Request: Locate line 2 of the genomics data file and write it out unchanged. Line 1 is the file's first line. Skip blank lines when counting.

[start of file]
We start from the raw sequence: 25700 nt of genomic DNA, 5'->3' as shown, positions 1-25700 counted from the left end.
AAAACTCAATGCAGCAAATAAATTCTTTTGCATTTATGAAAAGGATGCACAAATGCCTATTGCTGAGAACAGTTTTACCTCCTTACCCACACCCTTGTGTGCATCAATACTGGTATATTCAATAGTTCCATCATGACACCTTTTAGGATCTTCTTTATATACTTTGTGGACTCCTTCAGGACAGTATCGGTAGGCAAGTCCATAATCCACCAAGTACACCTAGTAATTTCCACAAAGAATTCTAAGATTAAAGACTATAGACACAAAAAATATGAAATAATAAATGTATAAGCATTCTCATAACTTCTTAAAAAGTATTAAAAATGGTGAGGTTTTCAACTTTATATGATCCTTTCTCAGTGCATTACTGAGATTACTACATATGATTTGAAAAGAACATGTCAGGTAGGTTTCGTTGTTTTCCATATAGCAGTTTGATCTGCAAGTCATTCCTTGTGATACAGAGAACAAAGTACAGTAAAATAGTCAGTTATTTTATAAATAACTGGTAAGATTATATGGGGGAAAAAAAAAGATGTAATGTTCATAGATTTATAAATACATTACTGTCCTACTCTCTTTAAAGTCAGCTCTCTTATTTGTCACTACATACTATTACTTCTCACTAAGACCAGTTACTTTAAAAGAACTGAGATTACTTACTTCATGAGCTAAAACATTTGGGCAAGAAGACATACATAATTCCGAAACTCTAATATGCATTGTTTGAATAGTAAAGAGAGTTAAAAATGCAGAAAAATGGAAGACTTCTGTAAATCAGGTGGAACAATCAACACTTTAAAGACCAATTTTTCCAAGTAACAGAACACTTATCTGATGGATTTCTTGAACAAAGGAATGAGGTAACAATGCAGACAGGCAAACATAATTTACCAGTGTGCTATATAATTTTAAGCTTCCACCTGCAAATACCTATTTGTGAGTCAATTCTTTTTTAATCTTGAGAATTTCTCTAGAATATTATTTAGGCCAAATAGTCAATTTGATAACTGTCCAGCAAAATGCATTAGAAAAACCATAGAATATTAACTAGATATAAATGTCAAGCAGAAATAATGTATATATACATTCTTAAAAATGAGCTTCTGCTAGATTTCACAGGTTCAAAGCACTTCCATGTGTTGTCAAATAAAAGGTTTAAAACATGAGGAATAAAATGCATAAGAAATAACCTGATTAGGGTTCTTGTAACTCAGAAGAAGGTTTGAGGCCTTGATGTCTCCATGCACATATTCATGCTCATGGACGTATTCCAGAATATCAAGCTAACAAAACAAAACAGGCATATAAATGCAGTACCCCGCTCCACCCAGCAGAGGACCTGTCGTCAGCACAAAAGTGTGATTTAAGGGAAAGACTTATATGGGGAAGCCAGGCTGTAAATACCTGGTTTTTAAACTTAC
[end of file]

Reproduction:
AAAACTCAATGCAGCAAATAAATTCTTTTGCATTTATGAAAAGGATGCACAAATGCCTATTGCTGAGAACAGTTTTACCTCCTTACCCACACCCTTGTGTGCATCAATACTGGTATATTCAATAGTTCCATCATGACACCTTTTAGGATCTTCTTTATATACTTTGTGGACTCCTTCAGGACAGTATCGGTAGGCAAGTCCATAATCCACCAAGTACACCTAGTAATTTCCACAAAGAATTCTAAGATTAAAGACTATAGACACAAAAAATATGAAATAATAAATGTATAAGCATTCTCATAACTTCTTAAAAAGTATTAAAAATGGTGAGGTTTTCAACTTTATATGATCCTTTCTCAGTGCATTACTGAGATTACTACATATGATTTGAAAAGAACATGTCAGGTAGGTTTCGTTGTTTTCCATATAGCAGTTTGATCTGCAAGTCATTCCTTGTGATACAGAGAACAAAGTACAGTAAAATAGTCAGTTATTTTATAAATAACTGGTAAGATTATATGGGGGAAAAAAAAAGATGTAATGTTCATAGATTTATAAATACATTACTGTCCTACTCTCTTTAAAGTCAGCTCTCTTATTTGTCACTACATACTATTACTTCTCACTAAGACCAGTTACTTTAAAAGAACTGAGATTACTTACTTCATGAGCTAAAACATTTGGGCAAGAAGACATACATAATTCCGAAACTCTAATATGCATTGTTTGAATAGTAAAGAGAGTTAAAAATGCAGAAAAATGGAAGACTTCTGTAAATCAGGTGGAACAATCAACACTTTAAAGACCAATTTTTCCAAGTAACAGAACACTTATCTGATGGATTTCTTGAACAAAGGAATGAGGTAACAATGCAGACAGGCAAACATAATTTACCAGTGTGCTATATAATTTTAAGCTTCCACCTGCAAATACCTATTTGTGAGTCAATTCTTTTTTAATCTTGAGAATTTCTCTAGAATATTATTTAGGCCAAATAGTCAATTTGATAACTGTCCAGCAAAATGCATTAGAAAAACCATAGAATATTAACTAGATATAAATGTCAAGCAGAAATAATGTATATATACATTCTTAAAAATGAGCTTCTGCTAGATTTCACAGGTTCAAAGCACTTCCATGTGTTGTCAAATAAAAGGTTTAAAACATGAGGAATAAAATGCATAAGAAATAACCTGATTAGGGTTCTTGTAACTCAGAAGAAGGTTTGAGGCCTTGATGTCTCCATGCACATATTCATGCTCATGGACGTATTCCAGAATATCAAGCTAACAAAACAAAACAGGCATATAAATGCAGTACCCCGCTCCACCCAGCAGAGGACCTGTCGTCAGCACAAAAGTGTGATTTAAGGGAAAGACTTATATGGGGAAGCCAGGCTGTAAATACCTGGTTTTTAAACTTAC